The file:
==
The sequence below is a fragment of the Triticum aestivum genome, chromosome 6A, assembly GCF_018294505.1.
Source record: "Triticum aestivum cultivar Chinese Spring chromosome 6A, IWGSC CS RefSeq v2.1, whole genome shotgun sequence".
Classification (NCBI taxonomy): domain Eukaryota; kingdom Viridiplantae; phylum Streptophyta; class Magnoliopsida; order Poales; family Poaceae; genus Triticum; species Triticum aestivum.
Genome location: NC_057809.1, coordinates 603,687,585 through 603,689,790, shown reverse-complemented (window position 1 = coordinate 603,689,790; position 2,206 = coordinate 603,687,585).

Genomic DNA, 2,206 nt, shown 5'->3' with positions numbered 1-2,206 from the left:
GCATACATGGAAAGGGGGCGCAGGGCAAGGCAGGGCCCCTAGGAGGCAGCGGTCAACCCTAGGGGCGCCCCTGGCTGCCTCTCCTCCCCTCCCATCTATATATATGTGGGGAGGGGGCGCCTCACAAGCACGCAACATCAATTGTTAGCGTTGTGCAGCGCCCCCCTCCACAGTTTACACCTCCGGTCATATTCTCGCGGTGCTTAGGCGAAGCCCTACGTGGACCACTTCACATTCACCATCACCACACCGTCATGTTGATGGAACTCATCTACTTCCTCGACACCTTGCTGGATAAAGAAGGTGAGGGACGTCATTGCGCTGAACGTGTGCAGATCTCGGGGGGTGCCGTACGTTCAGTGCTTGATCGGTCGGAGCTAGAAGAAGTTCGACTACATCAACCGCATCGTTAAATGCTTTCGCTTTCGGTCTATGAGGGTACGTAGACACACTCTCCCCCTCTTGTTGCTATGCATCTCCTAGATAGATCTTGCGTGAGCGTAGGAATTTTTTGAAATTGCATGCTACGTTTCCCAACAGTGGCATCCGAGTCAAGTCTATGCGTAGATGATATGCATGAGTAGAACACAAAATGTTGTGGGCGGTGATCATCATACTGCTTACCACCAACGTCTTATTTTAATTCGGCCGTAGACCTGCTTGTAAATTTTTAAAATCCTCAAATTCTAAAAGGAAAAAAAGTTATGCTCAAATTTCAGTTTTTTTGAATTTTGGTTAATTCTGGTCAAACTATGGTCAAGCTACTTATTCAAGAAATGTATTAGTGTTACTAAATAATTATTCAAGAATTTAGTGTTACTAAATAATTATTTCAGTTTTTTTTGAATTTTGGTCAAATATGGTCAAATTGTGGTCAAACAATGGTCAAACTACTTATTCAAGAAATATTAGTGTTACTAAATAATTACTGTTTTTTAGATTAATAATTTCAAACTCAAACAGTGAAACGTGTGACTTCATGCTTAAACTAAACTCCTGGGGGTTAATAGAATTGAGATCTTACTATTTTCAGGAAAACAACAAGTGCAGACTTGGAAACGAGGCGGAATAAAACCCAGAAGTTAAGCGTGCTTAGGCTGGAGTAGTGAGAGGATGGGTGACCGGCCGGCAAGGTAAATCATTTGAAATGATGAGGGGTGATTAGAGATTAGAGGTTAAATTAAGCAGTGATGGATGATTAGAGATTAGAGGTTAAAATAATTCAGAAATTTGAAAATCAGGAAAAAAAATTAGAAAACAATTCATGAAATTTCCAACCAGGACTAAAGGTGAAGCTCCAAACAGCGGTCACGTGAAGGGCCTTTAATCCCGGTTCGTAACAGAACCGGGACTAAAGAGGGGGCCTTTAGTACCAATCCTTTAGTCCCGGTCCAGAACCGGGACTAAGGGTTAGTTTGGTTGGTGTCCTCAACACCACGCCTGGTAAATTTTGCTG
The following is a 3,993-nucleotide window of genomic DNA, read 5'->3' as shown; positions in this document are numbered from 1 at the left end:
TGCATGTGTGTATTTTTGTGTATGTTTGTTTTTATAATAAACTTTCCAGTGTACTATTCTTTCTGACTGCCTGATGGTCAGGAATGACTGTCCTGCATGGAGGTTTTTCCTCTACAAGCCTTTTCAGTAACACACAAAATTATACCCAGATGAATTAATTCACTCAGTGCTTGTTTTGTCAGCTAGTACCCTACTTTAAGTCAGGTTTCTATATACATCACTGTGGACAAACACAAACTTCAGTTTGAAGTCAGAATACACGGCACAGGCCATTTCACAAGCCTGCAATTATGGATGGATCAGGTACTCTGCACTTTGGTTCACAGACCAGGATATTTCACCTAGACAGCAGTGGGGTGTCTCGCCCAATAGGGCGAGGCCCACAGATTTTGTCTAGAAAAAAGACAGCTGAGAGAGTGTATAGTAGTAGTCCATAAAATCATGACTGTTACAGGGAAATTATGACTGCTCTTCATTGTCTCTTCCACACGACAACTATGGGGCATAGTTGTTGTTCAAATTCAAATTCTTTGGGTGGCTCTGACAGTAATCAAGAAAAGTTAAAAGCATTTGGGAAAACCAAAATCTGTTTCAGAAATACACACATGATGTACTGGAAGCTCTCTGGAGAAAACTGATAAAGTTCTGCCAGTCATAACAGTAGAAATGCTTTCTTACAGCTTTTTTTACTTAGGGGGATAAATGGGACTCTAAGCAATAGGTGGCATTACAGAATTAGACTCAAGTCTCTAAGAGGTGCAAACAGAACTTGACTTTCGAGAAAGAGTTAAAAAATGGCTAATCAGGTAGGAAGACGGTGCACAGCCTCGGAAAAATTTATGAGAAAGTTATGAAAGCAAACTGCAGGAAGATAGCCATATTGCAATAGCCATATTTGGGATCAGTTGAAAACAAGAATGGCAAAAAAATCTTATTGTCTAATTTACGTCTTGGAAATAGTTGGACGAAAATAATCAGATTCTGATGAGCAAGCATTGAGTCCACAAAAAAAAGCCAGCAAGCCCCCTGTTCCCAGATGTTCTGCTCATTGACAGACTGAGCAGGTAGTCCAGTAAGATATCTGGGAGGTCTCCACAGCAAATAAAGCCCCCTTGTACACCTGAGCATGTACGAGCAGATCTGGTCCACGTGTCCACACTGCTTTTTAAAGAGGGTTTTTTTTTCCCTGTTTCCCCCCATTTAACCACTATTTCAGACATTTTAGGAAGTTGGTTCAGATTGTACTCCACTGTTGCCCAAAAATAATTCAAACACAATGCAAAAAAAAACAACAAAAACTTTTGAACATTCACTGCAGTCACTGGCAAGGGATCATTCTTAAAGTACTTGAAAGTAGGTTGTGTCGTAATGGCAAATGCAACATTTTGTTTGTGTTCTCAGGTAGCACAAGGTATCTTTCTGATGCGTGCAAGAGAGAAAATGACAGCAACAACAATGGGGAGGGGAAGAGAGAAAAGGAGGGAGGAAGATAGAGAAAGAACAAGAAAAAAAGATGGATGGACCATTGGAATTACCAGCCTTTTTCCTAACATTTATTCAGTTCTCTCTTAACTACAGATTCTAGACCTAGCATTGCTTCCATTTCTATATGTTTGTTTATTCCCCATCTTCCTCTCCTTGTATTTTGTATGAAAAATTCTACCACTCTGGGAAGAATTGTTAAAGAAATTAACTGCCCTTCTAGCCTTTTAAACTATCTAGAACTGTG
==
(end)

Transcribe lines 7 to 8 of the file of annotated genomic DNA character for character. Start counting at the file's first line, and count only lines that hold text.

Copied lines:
The following is a 3,993-nucleotide window of genomic DNA, read 5'->3' as shown; positions in this document are numbered from 1 at the left end:
TGCATGTGTGTATTTTTGTGTATGTTTGTTTTTATAATAAACTTTCCAGTGTACTATTCTTTCTGACTGCCTGATGGTCAGGAATGACTGTCCTGCATGGAGGTTTTTCCTCTACAAGCCTTTTCAGTAACACACAAAATTATACCCAGATGAATTAATTCACTCAGTGCTTGTTTTGTCAGCTAGTACCCTACTTTAAGTCAGGTTTCTATATACATCACTGTGGACAAACACAAACTTCAGTTTGAAGTCAGAATACACGGCACAGGCCATTTCACAAGCCTGCAATTATGGATGGATCAGGTACTCTGCACTTTGGTTCACAGACCAGGATATTTCACCTAGACAGCAGTGGGGTGTCTCGCCCAATAGGGCGAGGCCCACAGATTTTGTCTAGAAAAAAGACAGCTGAGAGAGTGTATAGTAGTAGTCCATAAAATCATGACTGTTACAGGGAAATTATGACTGCTCTTCATTGTCTCTTCCACACGACAACTATGGGGCATAGTTGTTGTTCAAATTCAAATTCTTTGGGTGGCTCTGACAGTAATCAAGAAAAGTTAAAAGCATTTGGGAAAACCAAAATCTGTTTCAGAAATACACACATGATGTACTGGAAGCTCTCTGGAGAAAACTGATAAAGTTCTGCCAGTCATAACAGTAGAAATGCTTTCTTACAGCTTTTTTTACTTAGGGGGATAAATGGGACTCTAAGCAATAGGTGGCATTACAGAATTAGACTCAAGTCTCTAAGAGGTGCAAACAGAACTTGACTTTCGAGAAAGAGTTAAAAAATGGCTAATCAGGTAGGAAGACGGTGCACAGCCTCGGAAAAATTTATGAGAAAGTTATGAAAGCAAACTGCAGGAAGATAGCCATATTGCAATAGCCATATTTGGGATCAGTTGAAAACAAGAATGGCAAAAAAATCTTATTGTCTAATTTACGTCTTGGAAATAGTTGGACGAAAATAATCAGATTCTGATGAGCAAGCATTGAGTCCACAAAAAAAAGCCAGCAAGCCCCCTGTTCCCAGATGTTCTGCTCATTGACAGACTGAGCAGGTAGTCCAGTAAGATATCTGGGAGGTCTCCACAGCAAATAAAGCCCCCTTGTACACCTGAGCATGTACGAGCAGATCTGGTCCACGTGTCCACACTGCTTTTTAAAGAGGGTTTTTTTTTCCCTGTTTCCCCCCATTTAACCACTATTTCAGACATTTTAGGAAGTTGGTTCAGATTGTACTCCACTGTTGCCCAAAAATAATTCAAACACAATGCAAAAAAAAACAACAAAAACTTTTGAACATTCACTGCAGTCACTGGCAAGGGATCATTCTTAAAGTACTTGAAAGTAGGTTGTGTCGTAATGGCAAATGCAACATTTTGTTTGTGTTCTCAGGTAGCACAAGGTATCTTTCTGATGCGTGCAAGAGAGAAAATGACAGCAACAACAATGGGGAGGGGAAGAGAGAAAAGGAGGGAGGAAGATAGAGAAAGAACAAGAAAAAAAGATGGATGGACCATTGGAATTACCAGCCTTTTTCCTAACATTTATTCAGTTCTCTCTTAACTACAGATTCTAGACCTAGCATTGCTTCCATTTCTATATGTTTGTTTATTCCCCATCTTCCTCTCCTTGTATTTTGTATGAAAAATTCTACCACTCTGGGAAGAATTGTTAAAGAAATTAACTGCCCTTCTAGCCTTTTAAACTATCTAGAACTGTG